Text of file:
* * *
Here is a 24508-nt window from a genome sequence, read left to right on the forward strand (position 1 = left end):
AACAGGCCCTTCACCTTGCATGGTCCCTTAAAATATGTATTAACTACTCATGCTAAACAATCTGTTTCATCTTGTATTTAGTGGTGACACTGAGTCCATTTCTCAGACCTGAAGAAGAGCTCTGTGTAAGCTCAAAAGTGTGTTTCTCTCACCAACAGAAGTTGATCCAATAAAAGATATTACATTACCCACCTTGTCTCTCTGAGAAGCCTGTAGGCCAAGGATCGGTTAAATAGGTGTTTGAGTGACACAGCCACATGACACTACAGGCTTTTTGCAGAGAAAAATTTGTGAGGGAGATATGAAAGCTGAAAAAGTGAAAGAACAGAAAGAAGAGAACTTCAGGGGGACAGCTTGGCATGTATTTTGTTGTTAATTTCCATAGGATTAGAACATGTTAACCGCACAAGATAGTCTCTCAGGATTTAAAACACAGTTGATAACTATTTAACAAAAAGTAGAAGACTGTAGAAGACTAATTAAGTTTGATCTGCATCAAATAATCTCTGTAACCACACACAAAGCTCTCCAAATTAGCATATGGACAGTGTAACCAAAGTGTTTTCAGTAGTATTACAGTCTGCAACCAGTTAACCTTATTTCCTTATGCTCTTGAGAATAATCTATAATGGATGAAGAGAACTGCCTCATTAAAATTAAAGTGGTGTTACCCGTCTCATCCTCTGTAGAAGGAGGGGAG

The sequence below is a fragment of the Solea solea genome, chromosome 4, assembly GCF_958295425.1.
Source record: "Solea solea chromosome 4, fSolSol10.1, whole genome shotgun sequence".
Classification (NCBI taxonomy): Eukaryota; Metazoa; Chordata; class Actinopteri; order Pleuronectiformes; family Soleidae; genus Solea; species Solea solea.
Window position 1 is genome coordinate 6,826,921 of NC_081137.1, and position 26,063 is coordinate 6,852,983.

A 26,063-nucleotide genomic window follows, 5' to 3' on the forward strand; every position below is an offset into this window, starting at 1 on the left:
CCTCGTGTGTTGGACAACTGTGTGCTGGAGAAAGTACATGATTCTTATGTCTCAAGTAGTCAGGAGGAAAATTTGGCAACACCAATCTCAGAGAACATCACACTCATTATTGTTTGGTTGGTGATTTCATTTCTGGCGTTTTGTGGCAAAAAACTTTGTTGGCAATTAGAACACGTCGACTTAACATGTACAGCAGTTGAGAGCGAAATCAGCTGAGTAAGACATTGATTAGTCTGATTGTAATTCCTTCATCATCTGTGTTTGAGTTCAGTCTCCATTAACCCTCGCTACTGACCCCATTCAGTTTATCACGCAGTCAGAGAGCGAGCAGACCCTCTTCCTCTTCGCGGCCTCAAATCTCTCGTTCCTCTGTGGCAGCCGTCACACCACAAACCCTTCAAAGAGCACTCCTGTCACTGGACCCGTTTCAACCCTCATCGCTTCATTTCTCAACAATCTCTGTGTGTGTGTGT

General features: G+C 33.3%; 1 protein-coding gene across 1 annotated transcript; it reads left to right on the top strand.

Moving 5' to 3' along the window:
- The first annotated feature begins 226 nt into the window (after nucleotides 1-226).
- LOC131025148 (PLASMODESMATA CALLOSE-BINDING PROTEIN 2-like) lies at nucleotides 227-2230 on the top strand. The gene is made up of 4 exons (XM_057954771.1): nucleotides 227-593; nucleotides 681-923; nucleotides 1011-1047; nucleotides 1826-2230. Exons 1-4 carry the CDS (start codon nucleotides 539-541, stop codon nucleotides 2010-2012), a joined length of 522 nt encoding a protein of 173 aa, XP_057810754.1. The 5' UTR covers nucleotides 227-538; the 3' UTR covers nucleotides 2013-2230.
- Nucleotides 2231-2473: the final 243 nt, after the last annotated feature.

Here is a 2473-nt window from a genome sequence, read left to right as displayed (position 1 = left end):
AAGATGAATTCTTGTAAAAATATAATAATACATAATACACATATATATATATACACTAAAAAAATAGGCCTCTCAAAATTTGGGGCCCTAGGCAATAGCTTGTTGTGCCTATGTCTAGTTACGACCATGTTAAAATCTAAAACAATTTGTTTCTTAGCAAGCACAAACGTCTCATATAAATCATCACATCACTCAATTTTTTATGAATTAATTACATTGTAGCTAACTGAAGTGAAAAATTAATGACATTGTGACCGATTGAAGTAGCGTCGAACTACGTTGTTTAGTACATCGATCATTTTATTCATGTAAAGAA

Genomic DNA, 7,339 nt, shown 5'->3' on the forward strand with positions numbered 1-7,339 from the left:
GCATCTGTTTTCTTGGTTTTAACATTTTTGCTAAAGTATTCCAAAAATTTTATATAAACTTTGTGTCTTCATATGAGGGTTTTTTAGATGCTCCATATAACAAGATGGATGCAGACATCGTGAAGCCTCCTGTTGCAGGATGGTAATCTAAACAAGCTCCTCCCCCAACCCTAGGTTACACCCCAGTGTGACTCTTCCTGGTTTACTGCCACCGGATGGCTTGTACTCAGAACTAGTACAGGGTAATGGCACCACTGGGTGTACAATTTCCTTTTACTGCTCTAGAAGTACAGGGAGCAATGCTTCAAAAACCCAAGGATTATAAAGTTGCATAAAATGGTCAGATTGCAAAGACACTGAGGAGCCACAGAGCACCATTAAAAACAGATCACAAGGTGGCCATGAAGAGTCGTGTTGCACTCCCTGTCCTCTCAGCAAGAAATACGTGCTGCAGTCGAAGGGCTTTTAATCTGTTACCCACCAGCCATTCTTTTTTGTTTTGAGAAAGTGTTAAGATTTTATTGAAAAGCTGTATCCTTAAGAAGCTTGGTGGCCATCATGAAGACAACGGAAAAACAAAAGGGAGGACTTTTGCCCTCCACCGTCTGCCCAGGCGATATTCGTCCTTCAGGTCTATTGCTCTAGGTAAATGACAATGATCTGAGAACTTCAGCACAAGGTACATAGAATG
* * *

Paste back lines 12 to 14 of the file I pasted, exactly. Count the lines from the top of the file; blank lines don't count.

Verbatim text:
- LOC131025148 (PLASMODESMATA CALLOSE-BINDING PROTEIN 2-like) lies at nucleotides 227-2230 on the top strand. The gene is made up of 4 exons (XM_057954771.1): nucleotides 227-593; nucleotides 681-923; nucleotides 1011-1047; nucleotides 1826-2230. Exons 1-4 carry the CDS (start codon nucleotides 539-541, stop codon nucleotides 2010-2012), a joined length of 522 nt encoding a protein of 173 aa, XP_057810754.1. The 5' UTR covers nucleotides 227-538; the 3' UTR covers nucleotides 2013-2230.
- Nucleotides 2231-2473: the final 243 nt, after the last annotated feature.

Here is a 2473-nt window from a genome sequence, read left to right as displayed (position 1 = left end):